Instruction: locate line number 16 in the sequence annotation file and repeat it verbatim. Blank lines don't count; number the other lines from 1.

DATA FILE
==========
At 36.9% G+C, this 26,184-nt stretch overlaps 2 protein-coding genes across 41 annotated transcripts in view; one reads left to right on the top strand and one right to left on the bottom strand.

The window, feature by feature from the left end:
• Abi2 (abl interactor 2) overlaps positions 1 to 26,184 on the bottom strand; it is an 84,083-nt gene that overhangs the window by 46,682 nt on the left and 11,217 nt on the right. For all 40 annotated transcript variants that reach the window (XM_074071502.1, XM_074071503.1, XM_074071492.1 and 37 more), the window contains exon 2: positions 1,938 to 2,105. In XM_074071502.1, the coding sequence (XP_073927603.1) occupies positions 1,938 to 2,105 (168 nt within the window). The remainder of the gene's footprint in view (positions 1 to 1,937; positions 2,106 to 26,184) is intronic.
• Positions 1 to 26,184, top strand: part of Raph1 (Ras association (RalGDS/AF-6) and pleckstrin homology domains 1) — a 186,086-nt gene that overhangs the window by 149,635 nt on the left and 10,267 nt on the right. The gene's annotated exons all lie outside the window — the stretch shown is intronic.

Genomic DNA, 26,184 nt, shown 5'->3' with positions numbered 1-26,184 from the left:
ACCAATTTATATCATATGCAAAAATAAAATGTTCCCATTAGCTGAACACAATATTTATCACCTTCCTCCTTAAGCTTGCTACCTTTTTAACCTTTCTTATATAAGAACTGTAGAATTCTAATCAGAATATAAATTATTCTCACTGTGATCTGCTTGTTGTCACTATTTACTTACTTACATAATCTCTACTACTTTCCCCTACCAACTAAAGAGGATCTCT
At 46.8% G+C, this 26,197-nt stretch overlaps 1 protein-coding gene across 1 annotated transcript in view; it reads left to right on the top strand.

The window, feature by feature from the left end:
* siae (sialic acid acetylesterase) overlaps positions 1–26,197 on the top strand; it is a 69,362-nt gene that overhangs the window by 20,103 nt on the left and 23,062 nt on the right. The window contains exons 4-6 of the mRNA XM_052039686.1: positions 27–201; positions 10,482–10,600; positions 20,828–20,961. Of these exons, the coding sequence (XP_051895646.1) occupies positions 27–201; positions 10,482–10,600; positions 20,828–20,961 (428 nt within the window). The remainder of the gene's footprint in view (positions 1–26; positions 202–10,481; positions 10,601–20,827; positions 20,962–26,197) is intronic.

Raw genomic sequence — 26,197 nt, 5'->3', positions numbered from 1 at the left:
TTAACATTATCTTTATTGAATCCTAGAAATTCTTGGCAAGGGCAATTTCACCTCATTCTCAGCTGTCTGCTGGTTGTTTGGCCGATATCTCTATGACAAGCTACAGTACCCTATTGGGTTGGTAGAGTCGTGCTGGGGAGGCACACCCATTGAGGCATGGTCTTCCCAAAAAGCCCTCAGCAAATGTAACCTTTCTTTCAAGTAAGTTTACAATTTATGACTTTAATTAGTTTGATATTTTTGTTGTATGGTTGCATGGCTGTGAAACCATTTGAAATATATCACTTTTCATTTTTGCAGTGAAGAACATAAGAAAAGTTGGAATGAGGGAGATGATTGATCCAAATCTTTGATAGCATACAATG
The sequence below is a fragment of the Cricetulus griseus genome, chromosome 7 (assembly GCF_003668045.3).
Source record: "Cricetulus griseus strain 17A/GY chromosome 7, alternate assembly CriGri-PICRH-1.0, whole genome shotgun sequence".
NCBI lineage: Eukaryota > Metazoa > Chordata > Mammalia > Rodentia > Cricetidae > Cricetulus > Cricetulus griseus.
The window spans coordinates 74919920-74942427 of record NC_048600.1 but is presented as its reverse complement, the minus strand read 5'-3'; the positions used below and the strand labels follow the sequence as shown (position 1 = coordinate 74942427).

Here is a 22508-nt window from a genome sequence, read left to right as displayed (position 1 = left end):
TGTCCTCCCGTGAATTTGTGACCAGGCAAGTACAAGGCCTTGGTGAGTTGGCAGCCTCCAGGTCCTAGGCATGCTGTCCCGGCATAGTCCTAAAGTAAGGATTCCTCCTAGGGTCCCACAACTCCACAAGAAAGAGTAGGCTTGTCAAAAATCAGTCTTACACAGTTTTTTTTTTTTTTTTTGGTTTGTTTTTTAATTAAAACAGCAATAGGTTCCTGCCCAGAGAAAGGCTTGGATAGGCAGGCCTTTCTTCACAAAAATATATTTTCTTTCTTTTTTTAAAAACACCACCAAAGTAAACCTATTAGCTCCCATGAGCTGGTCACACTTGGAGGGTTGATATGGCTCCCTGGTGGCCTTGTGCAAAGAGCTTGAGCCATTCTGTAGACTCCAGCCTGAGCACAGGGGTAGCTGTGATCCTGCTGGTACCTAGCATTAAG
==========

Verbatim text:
Here is a 22508-nt window from a genome sequence, read left to right as displayed (position 1 = left end):